I had mine fitted with all NOS tubes and I can tell you (from experience) this amp faithfully replicates the tone of an original JTM-45, only better! I had a great experience dealing with him and the company. Perfect.
You can hear the amp, with the accompanying Germino 4 x12" cabinet, loaded with UK manufactured Heritage Celestion G12M's, on the sample track 'You're So Good For Me' by the Starlite Campbell Band.
Guitar used is the Gibson Les Paul Special with P90's and miked with one Royer R-122 directly into a API 512C preamp with no EQ...
THE ULTIMATE JTM 50
As you will read in the previous article, I love Germino Amplifiers, so much so I have two of the badgers!! This second one is the Club 40, the defining early sound of the JMP-50 watt Bass heads with a circuit voiced for full frequency response like the larger Super Bass models.
Greg says: "The Club 40 moves from big beautiful clean tones to bold crunch effortlessly and excels with either single coils or humbuckers. This amp is very responsive to volume control adjustments from the guitar and gives the user extreme flexibility running the amp with or without pedals. An array of early tones that go from incredible cleans to the definition of British crunch are all there. Pushed, the Club 40™ gives great response and singing single note lines. The perfect amp for a semi-clean/slightly distorted tones with single coil or humbucking pickups. The Club 40 covers a wide range of late '60s and early 70’s classic rock sounds when paired with either a 2 X 12 or 4 X 12 cabinet."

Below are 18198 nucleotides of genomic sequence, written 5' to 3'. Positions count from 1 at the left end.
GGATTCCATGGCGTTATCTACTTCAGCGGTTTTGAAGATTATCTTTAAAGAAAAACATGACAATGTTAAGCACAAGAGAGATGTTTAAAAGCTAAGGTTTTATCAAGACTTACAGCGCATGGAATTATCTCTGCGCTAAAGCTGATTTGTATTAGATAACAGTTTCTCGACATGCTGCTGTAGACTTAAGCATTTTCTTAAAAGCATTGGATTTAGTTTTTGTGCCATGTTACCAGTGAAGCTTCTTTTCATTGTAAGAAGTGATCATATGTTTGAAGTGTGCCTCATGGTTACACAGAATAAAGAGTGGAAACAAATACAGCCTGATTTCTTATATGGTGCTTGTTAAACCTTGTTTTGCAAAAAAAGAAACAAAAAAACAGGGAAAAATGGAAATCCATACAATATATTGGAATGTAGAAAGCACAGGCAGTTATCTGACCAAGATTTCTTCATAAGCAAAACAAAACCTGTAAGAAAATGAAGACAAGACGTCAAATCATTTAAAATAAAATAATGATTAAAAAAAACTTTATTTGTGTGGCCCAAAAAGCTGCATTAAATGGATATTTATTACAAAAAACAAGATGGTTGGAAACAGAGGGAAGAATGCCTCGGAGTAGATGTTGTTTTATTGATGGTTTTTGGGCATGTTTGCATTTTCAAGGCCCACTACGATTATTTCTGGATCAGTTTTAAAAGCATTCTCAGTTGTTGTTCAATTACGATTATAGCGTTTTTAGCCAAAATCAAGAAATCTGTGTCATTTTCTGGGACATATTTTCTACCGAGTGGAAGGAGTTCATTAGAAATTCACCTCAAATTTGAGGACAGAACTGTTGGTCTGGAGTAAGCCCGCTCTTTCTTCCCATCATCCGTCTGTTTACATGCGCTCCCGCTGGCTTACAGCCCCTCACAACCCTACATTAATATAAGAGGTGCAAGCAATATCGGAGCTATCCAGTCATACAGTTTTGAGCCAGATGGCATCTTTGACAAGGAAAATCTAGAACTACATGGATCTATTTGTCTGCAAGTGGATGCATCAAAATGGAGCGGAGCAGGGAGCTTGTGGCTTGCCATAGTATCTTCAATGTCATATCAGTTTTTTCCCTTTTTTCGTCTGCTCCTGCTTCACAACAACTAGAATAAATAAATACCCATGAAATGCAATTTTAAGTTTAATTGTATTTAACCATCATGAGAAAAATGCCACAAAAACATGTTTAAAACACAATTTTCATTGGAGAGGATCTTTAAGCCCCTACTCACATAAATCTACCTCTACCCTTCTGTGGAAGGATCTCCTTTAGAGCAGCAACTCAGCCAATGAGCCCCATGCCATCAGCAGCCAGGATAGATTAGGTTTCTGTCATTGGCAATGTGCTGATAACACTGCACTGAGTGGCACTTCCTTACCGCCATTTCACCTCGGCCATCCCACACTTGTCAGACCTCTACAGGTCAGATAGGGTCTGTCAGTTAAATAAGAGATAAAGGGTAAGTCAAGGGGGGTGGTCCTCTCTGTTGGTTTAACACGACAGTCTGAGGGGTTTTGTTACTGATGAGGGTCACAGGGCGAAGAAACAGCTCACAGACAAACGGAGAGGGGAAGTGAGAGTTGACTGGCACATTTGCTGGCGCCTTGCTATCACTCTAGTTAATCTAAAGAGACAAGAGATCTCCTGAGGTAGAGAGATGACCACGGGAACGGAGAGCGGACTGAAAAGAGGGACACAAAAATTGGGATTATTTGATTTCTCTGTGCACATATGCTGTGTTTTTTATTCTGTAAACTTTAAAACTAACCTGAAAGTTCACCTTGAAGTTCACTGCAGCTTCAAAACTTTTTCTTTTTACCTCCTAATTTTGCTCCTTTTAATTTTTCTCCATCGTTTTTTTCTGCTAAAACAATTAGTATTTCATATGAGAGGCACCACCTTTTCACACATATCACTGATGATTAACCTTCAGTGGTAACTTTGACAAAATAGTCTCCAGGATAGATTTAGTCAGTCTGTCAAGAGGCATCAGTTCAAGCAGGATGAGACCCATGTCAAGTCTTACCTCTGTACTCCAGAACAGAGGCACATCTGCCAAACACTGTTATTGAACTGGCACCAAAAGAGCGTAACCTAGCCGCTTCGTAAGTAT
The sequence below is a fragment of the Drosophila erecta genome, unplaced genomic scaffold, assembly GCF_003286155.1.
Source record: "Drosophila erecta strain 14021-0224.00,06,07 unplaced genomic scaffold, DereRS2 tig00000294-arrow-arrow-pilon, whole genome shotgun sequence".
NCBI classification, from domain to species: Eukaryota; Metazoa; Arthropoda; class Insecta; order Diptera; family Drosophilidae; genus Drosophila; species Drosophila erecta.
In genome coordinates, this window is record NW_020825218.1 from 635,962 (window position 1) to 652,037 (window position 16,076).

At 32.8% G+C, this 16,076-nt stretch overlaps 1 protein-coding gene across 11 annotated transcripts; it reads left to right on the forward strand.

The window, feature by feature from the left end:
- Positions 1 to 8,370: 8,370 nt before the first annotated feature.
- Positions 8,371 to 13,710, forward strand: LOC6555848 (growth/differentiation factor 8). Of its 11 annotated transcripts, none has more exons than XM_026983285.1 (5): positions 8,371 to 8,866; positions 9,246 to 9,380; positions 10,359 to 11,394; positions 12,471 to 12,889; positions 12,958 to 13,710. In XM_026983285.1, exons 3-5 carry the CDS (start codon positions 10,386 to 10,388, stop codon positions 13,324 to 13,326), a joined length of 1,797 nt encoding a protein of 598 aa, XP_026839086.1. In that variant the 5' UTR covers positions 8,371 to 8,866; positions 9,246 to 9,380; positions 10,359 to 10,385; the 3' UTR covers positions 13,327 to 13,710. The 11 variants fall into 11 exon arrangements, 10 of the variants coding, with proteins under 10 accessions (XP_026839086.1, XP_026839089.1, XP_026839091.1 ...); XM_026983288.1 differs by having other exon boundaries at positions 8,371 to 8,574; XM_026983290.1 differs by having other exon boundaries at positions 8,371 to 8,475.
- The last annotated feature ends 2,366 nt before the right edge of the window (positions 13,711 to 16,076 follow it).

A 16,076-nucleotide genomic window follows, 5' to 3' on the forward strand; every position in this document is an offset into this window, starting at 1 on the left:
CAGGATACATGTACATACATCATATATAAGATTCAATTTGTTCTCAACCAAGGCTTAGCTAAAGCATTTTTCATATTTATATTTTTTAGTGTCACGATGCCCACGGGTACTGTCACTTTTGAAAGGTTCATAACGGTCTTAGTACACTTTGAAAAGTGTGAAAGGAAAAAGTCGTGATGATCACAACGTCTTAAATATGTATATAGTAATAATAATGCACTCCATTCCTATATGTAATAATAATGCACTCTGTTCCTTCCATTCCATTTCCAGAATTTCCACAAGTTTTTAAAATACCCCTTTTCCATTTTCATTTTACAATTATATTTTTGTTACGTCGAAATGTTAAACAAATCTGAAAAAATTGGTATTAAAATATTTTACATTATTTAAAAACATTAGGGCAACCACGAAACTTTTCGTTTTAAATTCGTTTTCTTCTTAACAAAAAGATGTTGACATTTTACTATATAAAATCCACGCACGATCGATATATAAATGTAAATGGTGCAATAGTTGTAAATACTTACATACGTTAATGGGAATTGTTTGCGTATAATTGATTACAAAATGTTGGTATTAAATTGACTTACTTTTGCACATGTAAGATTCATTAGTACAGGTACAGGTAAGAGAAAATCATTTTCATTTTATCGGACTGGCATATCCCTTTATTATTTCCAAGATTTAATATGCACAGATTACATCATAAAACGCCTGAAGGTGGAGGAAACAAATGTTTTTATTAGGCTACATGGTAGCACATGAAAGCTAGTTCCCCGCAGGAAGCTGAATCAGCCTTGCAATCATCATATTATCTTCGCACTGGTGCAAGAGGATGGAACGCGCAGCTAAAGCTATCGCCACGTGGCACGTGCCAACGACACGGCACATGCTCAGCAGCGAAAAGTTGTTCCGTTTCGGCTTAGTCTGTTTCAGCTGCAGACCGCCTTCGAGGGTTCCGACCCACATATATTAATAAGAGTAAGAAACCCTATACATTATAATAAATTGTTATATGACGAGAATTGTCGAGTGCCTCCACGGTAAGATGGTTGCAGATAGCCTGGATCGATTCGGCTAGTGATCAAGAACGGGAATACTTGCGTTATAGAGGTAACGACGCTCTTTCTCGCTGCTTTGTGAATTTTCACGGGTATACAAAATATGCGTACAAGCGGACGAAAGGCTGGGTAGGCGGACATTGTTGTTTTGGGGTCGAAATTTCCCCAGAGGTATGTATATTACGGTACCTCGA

My version has a switchable GZ-34 rectifier (ie a JTM-50 replica) which provides higher voltages in pre-amp section (basically an exact Black Flag JTM-50) to a solid state rectifier which doesn't 'sag' at high volume and is generally tighter.
I use this with the Germino 4x12 (Celestion G12M 20W heritage) or the Supertone | Matamp 2x12 (Celestion G12M 25W greenback).
WHAT DOES IT SOUND LIKE?
No track sample as yet but it will be here soon!
THE ULTIMATE BLACKFACE PRO REVERB
The blackface Fender Pro Reverb was released in 1965 and is heard on literally thousands of records. The baby sister to the Twin Reverb it has 40W and a valve rectifier.